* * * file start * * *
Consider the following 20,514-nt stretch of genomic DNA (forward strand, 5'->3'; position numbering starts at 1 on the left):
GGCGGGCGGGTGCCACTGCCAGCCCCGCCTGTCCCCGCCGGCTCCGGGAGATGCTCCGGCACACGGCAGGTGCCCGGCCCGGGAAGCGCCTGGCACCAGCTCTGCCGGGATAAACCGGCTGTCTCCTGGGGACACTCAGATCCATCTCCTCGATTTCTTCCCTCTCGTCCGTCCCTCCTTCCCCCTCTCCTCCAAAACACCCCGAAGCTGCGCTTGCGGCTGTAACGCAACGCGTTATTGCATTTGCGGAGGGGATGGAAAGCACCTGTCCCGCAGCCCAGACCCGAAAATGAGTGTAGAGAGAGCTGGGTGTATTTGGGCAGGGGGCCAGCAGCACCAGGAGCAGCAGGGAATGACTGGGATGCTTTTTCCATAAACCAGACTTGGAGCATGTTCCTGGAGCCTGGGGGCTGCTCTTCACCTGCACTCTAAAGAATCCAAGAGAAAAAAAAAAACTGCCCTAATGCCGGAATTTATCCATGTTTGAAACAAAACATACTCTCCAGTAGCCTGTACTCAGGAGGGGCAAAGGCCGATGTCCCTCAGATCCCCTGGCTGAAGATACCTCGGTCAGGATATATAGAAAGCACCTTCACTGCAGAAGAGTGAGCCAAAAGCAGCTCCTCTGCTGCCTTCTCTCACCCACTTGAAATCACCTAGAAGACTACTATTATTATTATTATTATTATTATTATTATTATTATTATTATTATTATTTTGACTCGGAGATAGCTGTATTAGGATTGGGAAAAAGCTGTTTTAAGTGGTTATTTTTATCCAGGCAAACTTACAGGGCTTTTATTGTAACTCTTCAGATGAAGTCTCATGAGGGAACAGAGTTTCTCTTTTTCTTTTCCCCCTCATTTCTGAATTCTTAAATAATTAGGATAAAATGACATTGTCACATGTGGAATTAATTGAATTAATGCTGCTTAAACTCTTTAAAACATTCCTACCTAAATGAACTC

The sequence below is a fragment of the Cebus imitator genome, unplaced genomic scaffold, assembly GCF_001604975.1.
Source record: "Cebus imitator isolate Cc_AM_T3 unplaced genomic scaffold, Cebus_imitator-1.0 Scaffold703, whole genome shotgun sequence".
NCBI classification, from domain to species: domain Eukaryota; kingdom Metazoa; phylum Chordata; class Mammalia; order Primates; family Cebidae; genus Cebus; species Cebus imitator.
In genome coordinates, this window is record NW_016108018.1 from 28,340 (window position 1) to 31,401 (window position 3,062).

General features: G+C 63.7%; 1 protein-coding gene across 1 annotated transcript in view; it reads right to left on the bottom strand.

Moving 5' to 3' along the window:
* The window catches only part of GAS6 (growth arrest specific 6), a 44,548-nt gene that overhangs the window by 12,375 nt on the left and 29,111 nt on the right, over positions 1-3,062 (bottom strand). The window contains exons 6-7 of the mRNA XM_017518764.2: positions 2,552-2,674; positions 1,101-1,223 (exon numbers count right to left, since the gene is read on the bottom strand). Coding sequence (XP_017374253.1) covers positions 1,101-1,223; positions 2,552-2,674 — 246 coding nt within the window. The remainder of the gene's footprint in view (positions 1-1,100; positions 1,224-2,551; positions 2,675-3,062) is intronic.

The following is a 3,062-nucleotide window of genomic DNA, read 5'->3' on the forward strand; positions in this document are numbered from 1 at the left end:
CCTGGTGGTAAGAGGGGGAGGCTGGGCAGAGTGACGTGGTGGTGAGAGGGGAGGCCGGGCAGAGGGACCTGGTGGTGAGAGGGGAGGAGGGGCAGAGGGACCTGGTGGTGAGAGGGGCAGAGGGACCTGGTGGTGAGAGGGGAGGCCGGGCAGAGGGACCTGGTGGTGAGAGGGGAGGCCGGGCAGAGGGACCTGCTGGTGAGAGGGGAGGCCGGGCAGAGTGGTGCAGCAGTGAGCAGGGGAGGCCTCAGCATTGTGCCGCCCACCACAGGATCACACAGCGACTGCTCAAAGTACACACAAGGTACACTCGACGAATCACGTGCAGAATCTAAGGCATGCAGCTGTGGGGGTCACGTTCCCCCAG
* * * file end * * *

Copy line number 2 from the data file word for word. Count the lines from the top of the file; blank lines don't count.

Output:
GGCGGGCGGGTGCCACTGCCAGCCCCGCCTGTCCCCGCCGGCTCCGGGAGATGCTCCGGCACACGGCAGGTGCCCGGCCCGGGAAGCGCCTGGCACCAGCTCTGCCGGGATAAACCGGCTGTCTCCTGGGGACACTCAGATCCATCTCCTCGATTTCTTCCCTCTCGTCCGTCCCTCCTTCCCCCTCTCCTCCAAAACACCCCGAAGCTGCGCTTGCGGCTGTAACGCAACGCGTTATTGCATTTGCGGAGGGGATGGAAAGCACCTGTCCCGCAGCCCAGACCCGAAAATGAGTGTAGAGAGAGCTGGGTGTATTTGGGCAGGGGGCCAGCAGCACCAGGAGCAGCAGGGAATGACTGGGATGCTTTTTCCATAAACCAGACTTGGAGCATGTTCCTGGAGCCTGGGGGCTGCTCTTCACCTGCACTCTAAAGAATCCAAGAGAAAAAAAAAAACTGCCCTAATGCCGGAATTTATCCATGTTTGAAACAAAACATACTCTCCAGTAGCCTGTACTCAGGAGGGGCAAAGGCCGATGTCCCTCAGATCCCCTGGCTGAAGATACCTCGGTCAGGATATATAGAAAGCACCTTCACTGCAGAAGAGTGAGCCAAAAGCAGCTCCTCTGCTGCCTTCTCTCACCCACTTGAAATCACCTAGAAGACTACTATTATTATTATTATTATTATTATTATTATTATTATTATTATTATTATTTTGACTCGGAGATAGCTGTATTAGGATTGGGAAAAAGCTGTTTTAAGTGGTTATTTTTATCCAGGCAAACTTACAGGGCTTTTATTGTAACTCTTCAGATGAAGTCTCATGAGGGAACAGAGTTTCTCTTTTTCTTTTCCCCCTCATTTCTGAATTCTTAAATAATTAGGATAAAATGACATTGTCACATGTGGAATTAATTGAATTAATGCTGCTTAAACTCTTTAAAACATTCCTACCTAAATGAACTC